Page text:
MRI of the hip at 7T: Feasibility of bone microarchitecture, high-resolution cartilage, and clinical imaging
Article first published online: 23 SEP 2013
Copyright © 2013 Wiley Periodicals, Inc.
Journal of Magnetic Resonance Imaging
Volume 39, Issue 6, pages 1384–1393, June 2014
How to Cite
Chang, G., Deniz, C. M., Honig, S., Egol, K., Regatte, R. R., Zhu, Y., Sodickson, D. K. and Brown, R. (2014), MRI of the hip at 7T: Feasibility of bone microarchitecture, high-resolution cartilage, and clinical imaging. J. Magn. Reson. Imaging, 39: 1384–1393. doi: 10.1002/jmri.24305
- Issue published online: 8 MAY 2014
- Article first published online: 23 SEP 2013
- Manuscript Accepted: 18 JUN 2013
- Manuscript Received: 1 FEB 2013
- NIAMS/NIH. Grant Number: K23-AR059748
- NIBIB/NIH. Grant Numbers: R01-EB011551, RO1-EB002568
- bone microarchitecture;
To demonstrate the feasibility of performing bone microarchitecture, high-resolution cartilage, and clinical imaging of the hip at 7T.
Materials and Methods
This study had Institutional Review Board approval. Using an 8-channel coil constructed in-house, we imaged the hips of 15 subjects on a 7T magnetic resonance imaging (MRI) scanner. We applied: 1) a T1-weighted 3D fast low angle shot (3D FLASH) sequence (0.23 × 0.23 × 1–1.5 mm3) for bone microarchitecture imaging; 2) T1-weighted 3D FLASH (water excitation) and volumetric interpolated breath-hold examination (VIBE) sequences (0.23 × 0.23 × 1.5 mm3) with saturation or inversion recovery-based fat suppression for cartilage imaging; 3) 2D intermediate-weighted fast spin-echo (FSE) sequences without and with fat saturation (0.27 × 0.27 × 2 mm) for clinical imaging.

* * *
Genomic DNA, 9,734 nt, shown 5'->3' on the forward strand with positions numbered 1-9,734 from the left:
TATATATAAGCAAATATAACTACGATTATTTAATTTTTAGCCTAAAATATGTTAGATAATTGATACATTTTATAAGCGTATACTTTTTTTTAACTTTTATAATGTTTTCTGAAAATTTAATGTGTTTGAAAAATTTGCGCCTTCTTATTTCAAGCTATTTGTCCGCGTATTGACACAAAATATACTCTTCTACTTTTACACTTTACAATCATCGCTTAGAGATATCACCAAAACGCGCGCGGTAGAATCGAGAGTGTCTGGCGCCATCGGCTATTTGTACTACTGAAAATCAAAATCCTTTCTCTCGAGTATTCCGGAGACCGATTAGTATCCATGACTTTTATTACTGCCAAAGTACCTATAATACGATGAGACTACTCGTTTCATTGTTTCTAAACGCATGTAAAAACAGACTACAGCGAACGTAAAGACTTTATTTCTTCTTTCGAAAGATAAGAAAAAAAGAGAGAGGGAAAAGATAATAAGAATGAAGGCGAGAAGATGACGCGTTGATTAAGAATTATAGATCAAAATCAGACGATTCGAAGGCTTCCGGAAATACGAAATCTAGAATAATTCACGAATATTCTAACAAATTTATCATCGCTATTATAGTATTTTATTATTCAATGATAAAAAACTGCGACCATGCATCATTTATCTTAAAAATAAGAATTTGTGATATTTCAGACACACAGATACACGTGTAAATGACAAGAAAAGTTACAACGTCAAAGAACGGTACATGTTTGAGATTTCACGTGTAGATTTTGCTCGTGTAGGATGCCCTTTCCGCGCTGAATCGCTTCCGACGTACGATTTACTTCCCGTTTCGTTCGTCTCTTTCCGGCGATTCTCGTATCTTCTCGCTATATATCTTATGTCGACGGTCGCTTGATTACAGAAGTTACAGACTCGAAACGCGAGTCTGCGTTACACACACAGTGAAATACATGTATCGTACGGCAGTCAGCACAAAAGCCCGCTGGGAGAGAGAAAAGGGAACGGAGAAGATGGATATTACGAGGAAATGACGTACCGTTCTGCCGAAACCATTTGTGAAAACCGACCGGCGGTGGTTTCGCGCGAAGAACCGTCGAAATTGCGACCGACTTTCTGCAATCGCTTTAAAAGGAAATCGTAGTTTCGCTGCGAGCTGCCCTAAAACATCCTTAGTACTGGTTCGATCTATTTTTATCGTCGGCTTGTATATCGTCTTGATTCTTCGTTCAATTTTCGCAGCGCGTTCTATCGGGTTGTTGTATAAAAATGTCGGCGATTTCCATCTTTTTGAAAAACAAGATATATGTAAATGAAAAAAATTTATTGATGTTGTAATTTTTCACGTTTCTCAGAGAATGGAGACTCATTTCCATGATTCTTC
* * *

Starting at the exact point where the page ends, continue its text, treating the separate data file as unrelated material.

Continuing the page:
Bone microarchitecture images allowed visualization of individual trabeculae within the proximal femur. Cartilage was well visualized and fat was well suppressed on FLASH and VIBE sequences. FSE sequences allowed visualization of cartilage, the labrum (including cartilage and labral pathology), joint capsule, and tendons.
This is the first study to demonstrate the feasibility of performing a clinically comprehensive hip MRI protocol at 7T, including high-resolution imaging of bone microarchitecture and cartilage, as well as clinical imaging. J. Magn. Reson. Imaging 2014;39:1384–1393. © 2013 Wiley Periodicals, Inc.